Hit More Birds: Don’t Peek

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With bird season in full stride, my customers are coming by to tell me how delighted they are with the new coverts they had discovered during preseason scouting and how much fun it is carrying their new (new to them) little vintage, subgauge shotgun. When I ask how the new puppy is doing in the field, the typical answer is, “fantastic! I only wish my shooting was just as good.” As a wingshooting coach, and always one for job security, I suggest I could help. The common response is "oh I know what I'm doing wrong. I'm peeking. I just have to make myself stop peeking."

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Covey birds are explosive. Their numbers and erratic flights unnerve even veteran shooters. As a result it’s easy to lift your head off the stock.

“Peeking” is an expression used by wing shooters for lifting the head and looking high over the gun just before shooting. As the eye raises over the breach of the gun, the muzzle subconsciously follows. This creates a gun that is pointing higher than the eye is looking. Although the movement might be slight, over distance it can be greatly exaggerated. A lift of one-quarter inch will result in a miss of feet as the line of sight and line of bore intersect and move farther away from each other down range. The reason why it is difficult to stop lifting the head is because “peeking” is usually a symptom and not the actual problem.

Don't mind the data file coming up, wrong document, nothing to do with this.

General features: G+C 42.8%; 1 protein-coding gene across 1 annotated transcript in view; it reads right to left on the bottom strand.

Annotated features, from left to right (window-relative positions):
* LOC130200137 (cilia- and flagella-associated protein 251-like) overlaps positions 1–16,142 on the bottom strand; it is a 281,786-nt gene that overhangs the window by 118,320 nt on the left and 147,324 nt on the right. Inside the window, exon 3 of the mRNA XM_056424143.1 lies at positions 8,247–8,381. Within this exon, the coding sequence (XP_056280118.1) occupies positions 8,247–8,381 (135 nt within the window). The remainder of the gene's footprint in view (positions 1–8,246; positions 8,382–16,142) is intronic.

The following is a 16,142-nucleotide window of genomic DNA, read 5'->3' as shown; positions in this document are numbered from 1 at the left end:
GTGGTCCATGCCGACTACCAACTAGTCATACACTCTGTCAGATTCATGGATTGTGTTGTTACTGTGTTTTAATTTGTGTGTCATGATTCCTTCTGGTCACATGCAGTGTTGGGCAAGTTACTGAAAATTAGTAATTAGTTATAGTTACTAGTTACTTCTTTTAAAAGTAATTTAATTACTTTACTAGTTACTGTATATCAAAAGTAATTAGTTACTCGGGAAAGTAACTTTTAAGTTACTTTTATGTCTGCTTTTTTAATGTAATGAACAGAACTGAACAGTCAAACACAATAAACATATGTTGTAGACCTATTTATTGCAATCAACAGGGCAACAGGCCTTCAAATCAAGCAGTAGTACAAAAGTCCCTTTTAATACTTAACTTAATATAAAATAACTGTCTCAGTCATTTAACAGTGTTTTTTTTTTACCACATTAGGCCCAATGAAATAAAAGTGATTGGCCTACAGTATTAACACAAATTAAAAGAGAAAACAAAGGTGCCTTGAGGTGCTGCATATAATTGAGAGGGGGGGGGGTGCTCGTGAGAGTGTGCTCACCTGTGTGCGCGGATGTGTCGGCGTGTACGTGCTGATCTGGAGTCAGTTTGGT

Peeking is generally a subconscious reaction created by a mistake made earlier in the preparation for the flush and gun mount sequence. By far the most common reason for peeking is the need to acquire or reacquire the bird after the gun mount. It is considerably more difficult to get a good visual on the target when you have the distraction of gun barrels. The head lifts involuntarily to better see the bird over the obstacle. The best way to eliminate the distraction is to understand priorities and change the gun mount sequence.

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When the stock properly touches the cheek the shooter’s eye looks straight down the barrel toward the target. Here the author demonstrates proper form.

Most self-taught wing shooters base their methodology on the simple fact that birds move like screaming demons and nothing good will get done unless the gun mount is made as quickly as possible. The sequence this creates puts priority one at the end; snap gun mount, chase, and then attempt to clearly acquire the bird. This is when peeking occurs. Priority is target acquisition. Even a baseball batter with perfect technique has to see the ball with extreme clarity before he swings.

To change from mount, chase and pray to move, mount and shoot requires changing the order of priorities. First is visual: the bird has to be seen with as much clarity as possible. Second is the leading hand (hand on the forestock): it is a sense of holding the forend like a flashlight and maintaining a beam of light on the bird while keeping visual contact. Last is the gun-mount hand: it follows the lead of the forehand and hinges to the cheek. This is body and gun movement efficiency. When done correctly there never should be a feeling of disconnect and the need to reacquire the bird.